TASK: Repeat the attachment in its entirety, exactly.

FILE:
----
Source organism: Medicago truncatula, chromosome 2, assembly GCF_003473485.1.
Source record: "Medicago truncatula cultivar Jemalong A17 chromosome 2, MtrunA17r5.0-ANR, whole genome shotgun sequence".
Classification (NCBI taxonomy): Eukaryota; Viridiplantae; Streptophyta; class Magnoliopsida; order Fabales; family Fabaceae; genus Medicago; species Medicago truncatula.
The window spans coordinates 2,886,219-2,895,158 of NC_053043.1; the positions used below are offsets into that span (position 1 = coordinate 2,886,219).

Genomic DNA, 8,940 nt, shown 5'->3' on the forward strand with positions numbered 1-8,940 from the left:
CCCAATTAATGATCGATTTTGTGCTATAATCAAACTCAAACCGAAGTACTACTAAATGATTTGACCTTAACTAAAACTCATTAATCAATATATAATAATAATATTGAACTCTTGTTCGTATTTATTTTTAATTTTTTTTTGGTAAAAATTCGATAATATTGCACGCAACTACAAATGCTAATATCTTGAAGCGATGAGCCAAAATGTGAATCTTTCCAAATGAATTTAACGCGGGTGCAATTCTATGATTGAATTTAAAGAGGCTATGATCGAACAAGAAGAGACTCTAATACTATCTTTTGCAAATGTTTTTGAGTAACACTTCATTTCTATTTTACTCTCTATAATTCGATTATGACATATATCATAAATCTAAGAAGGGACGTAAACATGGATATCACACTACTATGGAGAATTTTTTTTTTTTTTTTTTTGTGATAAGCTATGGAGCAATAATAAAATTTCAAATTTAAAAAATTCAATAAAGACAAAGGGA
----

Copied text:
Source organism: Medicago truncatula, chromosome 2, assembly GCF_003473485.1.
Source record: "Medicago truncatula cultivar Jemalong A17 chromosome 2, MtrunA17r5.0-ANR, whole genome shotgun sequence".
Classification (NCBI taxonomy): Eukaryota; Viridiplantae; Streptophyta; class Magnoliopsida; order Fabales; family Fabaceae; genus Medicago; species Medicago truncatula.
The window spans coordinates 2,886,219-2,895,158 of NC_053043.1; the positions used below are offsets into that span (position 1 = coordinate 2,886,219).

Genomic DNA, 8,940 nt, shown 5'->3' on the forward strand with positions numbered 1-8,940 from the left:
CCCAATTAATGATCGATTTTGTGCTATAATCAAACTCAAACCGAAGTACTACTAAATGATTTGACCTTAACTAAAACTCATTAATCAATATATAATAATAATATTGAACTCTTGTTCGTATTTATTTTTAATTTTTTTTTGGTAAAAATTCGATAATATTGCACGCAACTACAAATGCTAATATCTTGAAGCGATGAGCCAAAATGTGAATCTTTCCAAATGAATTTAACGCGGGTGCAATTCTATGATTGAATTTAAAGAGGCTATGATCGAACAAGAAGAGACTCTAATACTATCTTTTGCAAATGTTTTTGAGTAACACTTCATTTCTATTTTACTCTCTATAATTCGATTATGACATATATCATAAATCTAAGAAGGGACGTAAACATGGATATCACACTACTATGGAGAATTTTTTTTTTTTTTTTTTTGTGATAAGCTATGGAGCAATAATAAAATTTCAAATTTAAAAAATTCAATAAAGACAAAGGGA